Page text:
Thank you for reading and for your thoughtful comment!

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  10. Never read the comments! I’m like you – I feel too heartily and too passionately and I want the world to be as open and kind and reasonable as I am (or try to be.) But it’s not, and if I let that inside I’m afraid it would overwhelm me too.

    You are so right in saying that we can’t change all the hate and negativity in the world, we can only try to change the little world around us. To try and change everything would fry us, and make us lose hope. But you can make your world the way you want it and you can teach your own children to be open and kind. And if you do that, well – you have indeed done your part. Great post!

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    • You’re right – when we try to take it all in, it is very easy to get fried. And being fried or depressed or angry all the time has little effect on the issues at hand.

      Hope your spirits are improving! Thanks for dropping by and leaving such a thoughtful comment.

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  11. This is beautiful, Michelle. Please know that posts like this are stones thrown in a pool that radiate love, hope, peace, and understanding to the entire world–I am not exaggerating thanks to the internet. Thank you for your articulate and heartfelt musings on kindness, compassion, and peace. {{{Hugs}}} Kozo

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  12. Conversation and comments are all good for engaging folks in issues, but I also think we need to focus more on where we want things to be and less on blame and finger pointing. I love how you make the ripples and allow your good thoughts (like this post) to radiate outwards to do good. Keep doing what you are doing. You never know who you may affect or how.

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    • I think conversation that is about the source or issues emanating from a problem is important, since we can’t create solutions if we can’t identify the problem. But it’s pretty easy to distinguish that kind of conversation from the rant, slander or personal attack kind of monologue we often see in online comments. Thanks for stopping by and commenting!

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  13. I know what you mean about news comments. It’s awful. In my small town our newspaper is a weekly so for many years we relied on a BBS to get info about road conditions or if someone was sick or hurt or just to have wide ranging discussions. In the last couple of years I have noticed the exodus of those thoughtful posters to Facebook – all that’s left are the trolls and sock puppets. They took it over and the commentary is vicious and mean. Someone recently asked me to return and I told them I just couldn’t get drawn into the negativity and fighting. Blogging seems to be more thoughtful and I like that. I also love what you said about the butterfly effect. I have been thinking about the people who made those touchpoints in my life – the expansion outwards of those kindnesses – well, you hope that you pay that backwards and forwards. Thoughtful post!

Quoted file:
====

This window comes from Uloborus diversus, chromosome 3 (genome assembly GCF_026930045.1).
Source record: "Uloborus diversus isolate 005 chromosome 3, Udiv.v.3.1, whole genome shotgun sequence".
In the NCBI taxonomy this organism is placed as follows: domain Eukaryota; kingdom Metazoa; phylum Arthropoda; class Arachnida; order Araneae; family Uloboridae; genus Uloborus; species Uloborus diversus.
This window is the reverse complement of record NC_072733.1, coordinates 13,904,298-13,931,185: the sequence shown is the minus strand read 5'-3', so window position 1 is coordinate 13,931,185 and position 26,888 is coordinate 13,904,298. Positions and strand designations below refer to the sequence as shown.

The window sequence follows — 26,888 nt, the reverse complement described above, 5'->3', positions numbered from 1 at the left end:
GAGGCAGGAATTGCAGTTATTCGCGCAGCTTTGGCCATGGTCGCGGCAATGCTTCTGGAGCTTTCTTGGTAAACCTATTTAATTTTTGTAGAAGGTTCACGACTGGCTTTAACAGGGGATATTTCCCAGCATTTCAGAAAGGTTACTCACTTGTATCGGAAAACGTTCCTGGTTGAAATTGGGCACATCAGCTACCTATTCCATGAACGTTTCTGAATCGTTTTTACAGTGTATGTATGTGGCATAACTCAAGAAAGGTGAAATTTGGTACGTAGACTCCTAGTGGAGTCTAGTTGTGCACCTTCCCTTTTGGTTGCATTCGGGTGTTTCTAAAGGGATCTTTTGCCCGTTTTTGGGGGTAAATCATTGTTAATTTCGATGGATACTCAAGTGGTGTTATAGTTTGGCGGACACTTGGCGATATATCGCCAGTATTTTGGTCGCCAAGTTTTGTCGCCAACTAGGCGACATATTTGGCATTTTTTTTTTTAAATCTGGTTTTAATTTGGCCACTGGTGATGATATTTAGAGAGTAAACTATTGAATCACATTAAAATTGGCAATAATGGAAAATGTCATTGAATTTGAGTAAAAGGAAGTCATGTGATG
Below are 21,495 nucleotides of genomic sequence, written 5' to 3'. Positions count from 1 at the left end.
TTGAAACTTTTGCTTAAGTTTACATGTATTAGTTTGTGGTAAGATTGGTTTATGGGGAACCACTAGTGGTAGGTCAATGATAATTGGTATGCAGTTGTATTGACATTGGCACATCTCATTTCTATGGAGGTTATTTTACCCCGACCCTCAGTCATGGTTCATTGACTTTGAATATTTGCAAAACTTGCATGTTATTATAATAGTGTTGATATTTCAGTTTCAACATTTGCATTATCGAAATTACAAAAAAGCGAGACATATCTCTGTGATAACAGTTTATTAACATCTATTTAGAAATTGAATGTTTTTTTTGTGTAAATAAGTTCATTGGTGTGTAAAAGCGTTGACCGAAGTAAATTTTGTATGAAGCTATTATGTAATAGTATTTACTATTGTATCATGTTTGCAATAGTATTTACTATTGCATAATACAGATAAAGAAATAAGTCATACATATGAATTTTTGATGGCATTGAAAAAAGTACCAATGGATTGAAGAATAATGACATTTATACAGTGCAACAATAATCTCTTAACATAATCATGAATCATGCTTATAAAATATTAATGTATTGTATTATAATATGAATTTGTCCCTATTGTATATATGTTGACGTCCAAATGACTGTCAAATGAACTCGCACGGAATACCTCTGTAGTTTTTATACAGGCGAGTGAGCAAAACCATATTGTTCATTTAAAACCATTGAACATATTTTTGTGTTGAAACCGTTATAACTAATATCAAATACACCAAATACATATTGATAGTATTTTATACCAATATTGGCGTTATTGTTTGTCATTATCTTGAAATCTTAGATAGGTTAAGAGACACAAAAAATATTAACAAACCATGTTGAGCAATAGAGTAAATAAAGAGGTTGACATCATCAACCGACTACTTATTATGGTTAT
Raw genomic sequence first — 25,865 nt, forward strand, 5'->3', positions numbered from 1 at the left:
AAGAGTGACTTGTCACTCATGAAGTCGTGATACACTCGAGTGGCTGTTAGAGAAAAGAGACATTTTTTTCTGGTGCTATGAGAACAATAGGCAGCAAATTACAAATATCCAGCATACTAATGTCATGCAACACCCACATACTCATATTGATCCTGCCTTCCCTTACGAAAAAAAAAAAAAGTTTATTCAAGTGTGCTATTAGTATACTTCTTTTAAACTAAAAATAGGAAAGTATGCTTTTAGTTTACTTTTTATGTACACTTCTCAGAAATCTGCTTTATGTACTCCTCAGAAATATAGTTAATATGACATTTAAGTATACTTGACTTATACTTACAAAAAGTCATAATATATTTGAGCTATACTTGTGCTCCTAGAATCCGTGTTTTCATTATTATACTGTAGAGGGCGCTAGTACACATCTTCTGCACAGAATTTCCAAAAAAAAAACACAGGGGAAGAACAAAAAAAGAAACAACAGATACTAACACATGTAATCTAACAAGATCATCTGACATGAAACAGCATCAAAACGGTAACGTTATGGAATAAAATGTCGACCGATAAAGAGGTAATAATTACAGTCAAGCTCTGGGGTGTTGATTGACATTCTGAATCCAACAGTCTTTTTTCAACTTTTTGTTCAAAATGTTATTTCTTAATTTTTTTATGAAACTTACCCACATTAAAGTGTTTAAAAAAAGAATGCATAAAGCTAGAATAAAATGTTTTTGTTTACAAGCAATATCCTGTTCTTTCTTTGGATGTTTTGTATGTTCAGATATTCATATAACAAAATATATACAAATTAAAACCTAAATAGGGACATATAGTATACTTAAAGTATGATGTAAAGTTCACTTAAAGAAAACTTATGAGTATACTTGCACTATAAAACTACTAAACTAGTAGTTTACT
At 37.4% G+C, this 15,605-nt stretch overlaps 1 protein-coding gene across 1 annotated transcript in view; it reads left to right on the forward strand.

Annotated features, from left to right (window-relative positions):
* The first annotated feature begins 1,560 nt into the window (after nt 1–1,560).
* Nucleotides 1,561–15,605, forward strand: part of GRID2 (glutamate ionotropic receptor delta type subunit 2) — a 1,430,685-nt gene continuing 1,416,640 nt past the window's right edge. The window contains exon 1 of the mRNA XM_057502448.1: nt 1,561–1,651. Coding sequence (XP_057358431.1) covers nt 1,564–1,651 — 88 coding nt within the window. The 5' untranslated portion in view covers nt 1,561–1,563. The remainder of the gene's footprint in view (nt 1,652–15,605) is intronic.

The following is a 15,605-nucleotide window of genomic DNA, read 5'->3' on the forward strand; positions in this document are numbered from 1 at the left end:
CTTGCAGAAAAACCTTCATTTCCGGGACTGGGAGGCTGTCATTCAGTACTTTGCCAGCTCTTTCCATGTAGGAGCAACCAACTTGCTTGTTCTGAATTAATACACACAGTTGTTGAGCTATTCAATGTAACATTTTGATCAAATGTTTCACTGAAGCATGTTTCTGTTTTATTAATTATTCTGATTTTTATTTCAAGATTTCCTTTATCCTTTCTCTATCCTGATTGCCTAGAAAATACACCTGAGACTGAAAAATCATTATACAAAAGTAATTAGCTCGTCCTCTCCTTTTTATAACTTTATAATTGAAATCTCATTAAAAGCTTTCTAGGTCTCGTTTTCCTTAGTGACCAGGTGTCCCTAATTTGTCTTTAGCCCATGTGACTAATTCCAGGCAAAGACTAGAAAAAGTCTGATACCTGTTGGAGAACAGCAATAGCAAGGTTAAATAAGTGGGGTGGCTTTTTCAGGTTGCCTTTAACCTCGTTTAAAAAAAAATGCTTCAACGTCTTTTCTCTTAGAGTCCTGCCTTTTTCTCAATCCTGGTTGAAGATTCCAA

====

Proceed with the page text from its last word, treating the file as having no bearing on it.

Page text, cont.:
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    • It’s unfortunate that what is happening in the bigger forums like CNN seems to have a trickle down effect to smaller venues. I’m not on Facebook anymore, but friends tell me things they’ve read there and it sounds like it can easily spiral downward as well. I think, too, many people don’t have strong enough written skills to pull off humor and sometimes even that comes across as spiteful, even when followed by that cursed acronym-ed laughing. Or to be misunderstood, which takes things off into a negative direction very quickly.

      It’s taken me a little while to recognize those people and those moments that were, in some cases, life-changing. So many are gone and I never had the opportunity to thank them, so I owe a lot in payment forward!

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  14. That’s all we can do is try and keep a healthy distance right? You’re human and your reaction is what it should be gosh. You’re not a cold and unfeeling monster. Do what you do and the way you do it and it makes a difference. And take care of YOU. Bad news we’ll have.

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  15. Comments can really illustrate the ugly underbelly of humanity. Even on arcane physics blogs, among working scientists who know each other professionally, comments can reveal a nasty edge. People who base their careers on rational analysis can’t maintain decorum. With the average Joe or Joan, it has to get worse.

    When thoughtful people say that the violence problem in this country is much bigger than guns, it’s really this willingness we have to rage on others that we mean. The casual small violence we bathe ourselves in daily creates a culture that sees it as normal.

    The thing is, violence (bad) and passion (good) are very close, almost falling on the same spectrum. How we keep our passions while controlling our violence is a real conundrum. I happen to believe education is the key, but this is all a much longer discussion.

    Anyway, very good post. It puts in sharp focus conversations we’ve had in the past and explains some areas where we diverge. Injustice makes me want to fight back. Where it sends us when we allow it to touch us differs. One thing we share: we’re probably both happier trying to ignore it as much as reasonable.

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  16. Pingback: The Paradox of Voice | The Green Study